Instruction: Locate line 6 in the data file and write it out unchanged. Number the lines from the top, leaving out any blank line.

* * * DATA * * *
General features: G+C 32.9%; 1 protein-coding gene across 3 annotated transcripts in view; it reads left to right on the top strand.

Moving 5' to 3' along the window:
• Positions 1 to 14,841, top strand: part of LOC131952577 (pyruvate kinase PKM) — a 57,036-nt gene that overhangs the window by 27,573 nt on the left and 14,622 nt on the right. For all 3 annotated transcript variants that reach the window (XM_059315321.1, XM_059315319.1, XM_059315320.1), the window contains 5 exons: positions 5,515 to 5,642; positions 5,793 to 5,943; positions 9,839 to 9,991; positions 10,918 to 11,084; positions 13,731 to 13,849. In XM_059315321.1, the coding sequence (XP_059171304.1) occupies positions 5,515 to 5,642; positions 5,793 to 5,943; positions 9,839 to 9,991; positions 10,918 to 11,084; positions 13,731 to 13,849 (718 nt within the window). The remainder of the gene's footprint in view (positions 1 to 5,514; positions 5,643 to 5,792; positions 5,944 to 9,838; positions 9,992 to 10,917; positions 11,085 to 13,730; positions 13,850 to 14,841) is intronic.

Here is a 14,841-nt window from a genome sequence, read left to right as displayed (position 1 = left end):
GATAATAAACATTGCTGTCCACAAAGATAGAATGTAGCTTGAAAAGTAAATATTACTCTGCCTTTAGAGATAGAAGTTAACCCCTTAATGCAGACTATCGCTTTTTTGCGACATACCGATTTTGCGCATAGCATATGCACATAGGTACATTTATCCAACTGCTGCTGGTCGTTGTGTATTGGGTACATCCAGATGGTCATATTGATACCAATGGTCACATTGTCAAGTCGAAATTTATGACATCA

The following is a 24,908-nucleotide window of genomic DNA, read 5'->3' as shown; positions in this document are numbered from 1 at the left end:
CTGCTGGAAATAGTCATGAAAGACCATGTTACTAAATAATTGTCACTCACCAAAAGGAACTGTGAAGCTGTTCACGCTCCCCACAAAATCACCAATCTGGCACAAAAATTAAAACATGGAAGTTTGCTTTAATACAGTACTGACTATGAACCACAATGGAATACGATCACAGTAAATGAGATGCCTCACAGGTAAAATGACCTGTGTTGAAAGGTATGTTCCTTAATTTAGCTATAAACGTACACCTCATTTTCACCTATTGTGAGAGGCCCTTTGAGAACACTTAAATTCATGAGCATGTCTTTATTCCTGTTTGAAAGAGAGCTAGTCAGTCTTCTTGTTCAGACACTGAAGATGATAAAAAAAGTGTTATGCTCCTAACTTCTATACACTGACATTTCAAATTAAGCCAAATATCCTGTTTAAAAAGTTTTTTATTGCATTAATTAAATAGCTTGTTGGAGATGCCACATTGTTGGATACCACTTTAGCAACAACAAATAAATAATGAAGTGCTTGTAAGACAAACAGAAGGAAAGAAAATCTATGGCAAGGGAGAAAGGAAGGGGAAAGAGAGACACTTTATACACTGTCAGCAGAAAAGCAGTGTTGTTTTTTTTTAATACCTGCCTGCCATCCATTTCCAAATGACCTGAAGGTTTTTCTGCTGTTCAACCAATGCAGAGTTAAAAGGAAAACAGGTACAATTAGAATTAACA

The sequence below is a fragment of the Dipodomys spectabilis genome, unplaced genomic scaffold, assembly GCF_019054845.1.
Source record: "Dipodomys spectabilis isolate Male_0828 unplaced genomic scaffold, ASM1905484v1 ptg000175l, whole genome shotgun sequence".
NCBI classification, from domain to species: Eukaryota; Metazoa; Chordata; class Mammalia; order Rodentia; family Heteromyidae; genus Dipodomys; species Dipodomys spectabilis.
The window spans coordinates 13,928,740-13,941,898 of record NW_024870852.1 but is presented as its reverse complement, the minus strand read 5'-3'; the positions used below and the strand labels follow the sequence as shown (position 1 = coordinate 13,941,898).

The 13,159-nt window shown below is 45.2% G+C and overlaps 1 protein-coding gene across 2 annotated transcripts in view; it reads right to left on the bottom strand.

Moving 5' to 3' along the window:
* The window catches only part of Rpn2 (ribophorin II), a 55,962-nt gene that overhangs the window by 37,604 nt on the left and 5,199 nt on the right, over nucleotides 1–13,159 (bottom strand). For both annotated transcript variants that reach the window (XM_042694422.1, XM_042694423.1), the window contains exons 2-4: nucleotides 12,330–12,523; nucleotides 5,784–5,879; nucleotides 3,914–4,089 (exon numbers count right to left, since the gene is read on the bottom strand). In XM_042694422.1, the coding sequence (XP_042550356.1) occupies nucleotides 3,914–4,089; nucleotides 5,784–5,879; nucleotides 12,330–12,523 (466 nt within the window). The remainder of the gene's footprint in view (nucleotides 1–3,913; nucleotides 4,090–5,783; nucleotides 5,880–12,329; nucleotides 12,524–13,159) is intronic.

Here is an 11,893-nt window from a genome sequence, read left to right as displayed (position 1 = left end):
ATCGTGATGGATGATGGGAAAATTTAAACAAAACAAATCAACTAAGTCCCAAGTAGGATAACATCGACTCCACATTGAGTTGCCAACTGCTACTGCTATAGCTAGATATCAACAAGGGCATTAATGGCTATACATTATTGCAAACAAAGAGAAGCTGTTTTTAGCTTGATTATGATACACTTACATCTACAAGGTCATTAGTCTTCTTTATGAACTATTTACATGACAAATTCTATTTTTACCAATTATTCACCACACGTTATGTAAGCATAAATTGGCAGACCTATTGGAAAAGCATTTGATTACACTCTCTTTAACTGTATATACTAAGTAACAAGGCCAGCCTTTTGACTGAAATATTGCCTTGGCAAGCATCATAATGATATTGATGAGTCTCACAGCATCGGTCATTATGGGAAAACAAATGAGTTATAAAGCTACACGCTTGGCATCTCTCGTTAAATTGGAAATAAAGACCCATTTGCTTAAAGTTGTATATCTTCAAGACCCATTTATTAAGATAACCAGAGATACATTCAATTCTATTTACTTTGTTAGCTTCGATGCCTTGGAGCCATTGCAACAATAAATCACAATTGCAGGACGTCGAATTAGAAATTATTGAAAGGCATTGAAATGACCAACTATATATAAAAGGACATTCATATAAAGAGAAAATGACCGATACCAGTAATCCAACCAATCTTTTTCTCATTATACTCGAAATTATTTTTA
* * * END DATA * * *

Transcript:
The following is a 24,908-nucleotide window of genomic DNA, read 5'->3' as shown; positions in this document are numbered from 1 at the left end: